We left before dawn; the single digit temperature stole our breath upon vacating the tiny house. Our focus turned to the road South as we abandoned the fear of freezing pipes and inadequate mini-split heating at home. Three hours away sat a secluded little sno-park South East of Mount Hood where we would meet a few more members of our PNW tribe before setting off into the forest.
Hour after hour passed by.
How is there this much snow this early in the season?
Where is this f#(%!ng hut?
Should we have taken that path to the right, hours ago…?
Why, at 5+ months pregnant do I find myself in the middle of the Oregon back country in a snow storm as night falls?
‘Hey Garlow!’ I hear a friend in an identical predicament say as he pauses from breaking trail through knee deep snow. He yells back loudly to compensate for the sound dampening snowfall that surrounds us and eeks out a joke passed similar concerns; ‘This is where you start getting nervous and wondering if it was such a good idea to come out here with your pregnant wife, only to stumble upon the hut just before dark!”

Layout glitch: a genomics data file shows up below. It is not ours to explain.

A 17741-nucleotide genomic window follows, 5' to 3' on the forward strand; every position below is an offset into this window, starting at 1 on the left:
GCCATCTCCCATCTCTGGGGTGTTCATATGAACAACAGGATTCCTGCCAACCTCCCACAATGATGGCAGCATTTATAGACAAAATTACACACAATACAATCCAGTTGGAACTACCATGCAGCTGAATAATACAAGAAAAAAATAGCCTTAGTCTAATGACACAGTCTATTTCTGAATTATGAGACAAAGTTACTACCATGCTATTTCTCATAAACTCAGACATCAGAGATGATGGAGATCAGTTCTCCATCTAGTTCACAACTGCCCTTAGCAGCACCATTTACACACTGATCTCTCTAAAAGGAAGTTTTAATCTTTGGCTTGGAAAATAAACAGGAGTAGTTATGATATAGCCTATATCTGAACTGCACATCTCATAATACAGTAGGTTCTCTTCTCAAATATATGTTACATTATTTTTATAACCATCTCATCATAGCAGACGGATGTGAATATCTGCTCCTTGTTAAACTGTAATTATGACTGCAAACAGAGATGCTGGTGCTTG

I inaudibly acknowledge his rhetorical comment, trying to stay positive about my decision to not take that right, hours ago. I guess it’s not an adventure until a little bit of doubt starts to creep in and winter excursions are an adventure unlike any other. The addition of snow to a simple hike has the ability to confound and frustrate. It complicates way-finding, exhausts muscles, requires additional precautions and necessitates supplemental cold weather and waterproof gear.
But when mother nature throws down a crisp white canvas backdrop on the existing natural landscape, those discomforts fall away. Child hood memories come racing back and the calming effect of snowscapes dissolve worry and responsibility for the time being.
Brad’s comment foreshadowed reality and we rounded a bend to see a tiny hut, buried by the early season snow pack. For the next couple nights, this was home; and we were family. We drank hot beverages and pretended to care about who is going to win the four hour Rummy game that served as a conversation catalyst more than a genuine contest. Outside, billions of unique snowflakes cover our tracks and for the time being our existence is elusive and peaceful in this 144 sf hut; out of cell service and ever more in touch.